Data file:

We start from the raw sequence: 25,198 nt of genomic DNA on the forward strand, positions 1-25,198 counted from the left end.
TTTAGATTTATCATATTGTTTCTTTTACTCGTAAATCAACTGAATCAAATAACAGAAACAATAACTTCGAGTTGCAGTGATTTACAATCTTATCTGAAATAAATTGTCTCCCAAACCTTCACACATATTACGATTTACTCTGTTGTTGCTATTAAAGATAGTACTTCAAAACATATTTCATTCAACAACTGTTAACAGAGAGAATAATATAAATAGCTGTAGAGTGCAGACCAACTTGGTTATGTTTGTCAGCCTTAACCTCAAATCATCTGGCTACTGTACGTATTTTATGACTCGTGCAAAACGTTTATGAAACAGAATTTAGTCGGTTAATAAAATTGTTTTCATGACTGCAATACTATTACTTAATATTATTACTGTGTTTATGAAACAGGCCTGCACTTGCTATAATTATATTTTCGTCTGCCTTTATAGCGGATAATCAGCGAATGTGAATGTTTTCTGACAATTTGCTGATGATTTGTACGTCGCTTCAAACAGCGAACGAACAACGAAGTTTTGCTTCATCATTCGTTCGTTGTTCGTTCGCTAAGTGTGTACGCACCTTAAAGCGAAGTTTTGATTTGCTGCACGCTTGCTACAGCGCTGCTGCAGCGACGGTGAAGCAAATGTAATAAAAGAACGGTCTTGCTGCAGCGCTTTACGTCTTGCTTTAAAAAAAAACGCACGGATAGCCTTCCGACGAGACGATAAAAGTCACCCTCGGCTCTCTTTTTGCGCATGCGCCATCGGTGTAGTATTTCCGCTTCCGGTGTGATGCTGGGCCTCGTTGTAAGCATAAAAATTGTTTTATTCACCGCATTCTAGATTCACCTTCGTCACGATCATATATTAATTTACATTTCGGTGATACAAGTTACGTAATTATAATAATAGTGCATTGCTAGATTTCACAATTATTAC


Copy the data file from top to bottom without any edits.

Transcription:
We start from the raw sequence: 25,198 nt of genomic DNA on the forward strand, positions 1-25,198 counted from the left end.
TTTAGATTTATCATATTGTTTCTTTTACTCGTAAATCAACTGAATCAAATAACAGAAACAATAACTTCGAGTTGCAGTGATTTACAATCTTATCTGAAATAAATTGTCTCCCAAACCTTCACACATATTACGATTTACTCTGTTGTTGCTATTAAAGATAGTACTTCAAAACATATTTCATTCAACAACTGTTAACAGAGAGAATAATATAAATAGCTGTAGAGTGCAGACCAACTTGGTTATGTTTGTCAGCCTTAACCTCAAATCATCTGGCTACTGTACGTATTTTATGACTCGTGCAAAACGTTTATGAAACAGAATTTAGTCGGTTAATAAAATTGTTTTCATGACTGCAATACTATTACTTAATATTATTACTGTGTTTATGAAACAGGCCTGCACTTGCTATAATTATATTTTCGTCTGCCTTTATAGCGGATAATCAGCGAATGTGAATGTTTTCTGACAATTTGCTGATGATTTGTACGTCGCTTCAAACAGCGAACGAACAACGAAGTTTTGCTTCATCATTCGTTCGTTGTTCGTTCGCTAAGTGTGTACGCACCTTAAAGCGAAGTTTTGATTTGCTGCACGCTTGCTACAGCGCTGCTGCAGCGACGGTGAAGCAAATGTAATAAAAGAACGGTCTTGCTGCAGCGCTTTACGTCTTGCTTTAAAAAAAAACGCACGGATAGCCTTCCGACGAGACGATAAAAGTCACCCTCGGCTCTCTTTTTGCGCATGCGCCATCGGTGTAGTATTTCCGCTTCCGGTGTGATGCTGGGCCTCGTTGTAAGCATAAAAATTGTTTTATTCACCGCATTCTAGATTCACCTTCGTCACGATCATATATTAATTTACATTTCGGTGATACAAGTTACGTAATTATAATAATAGTGCATTGCTAGATTTCACAATTATTAC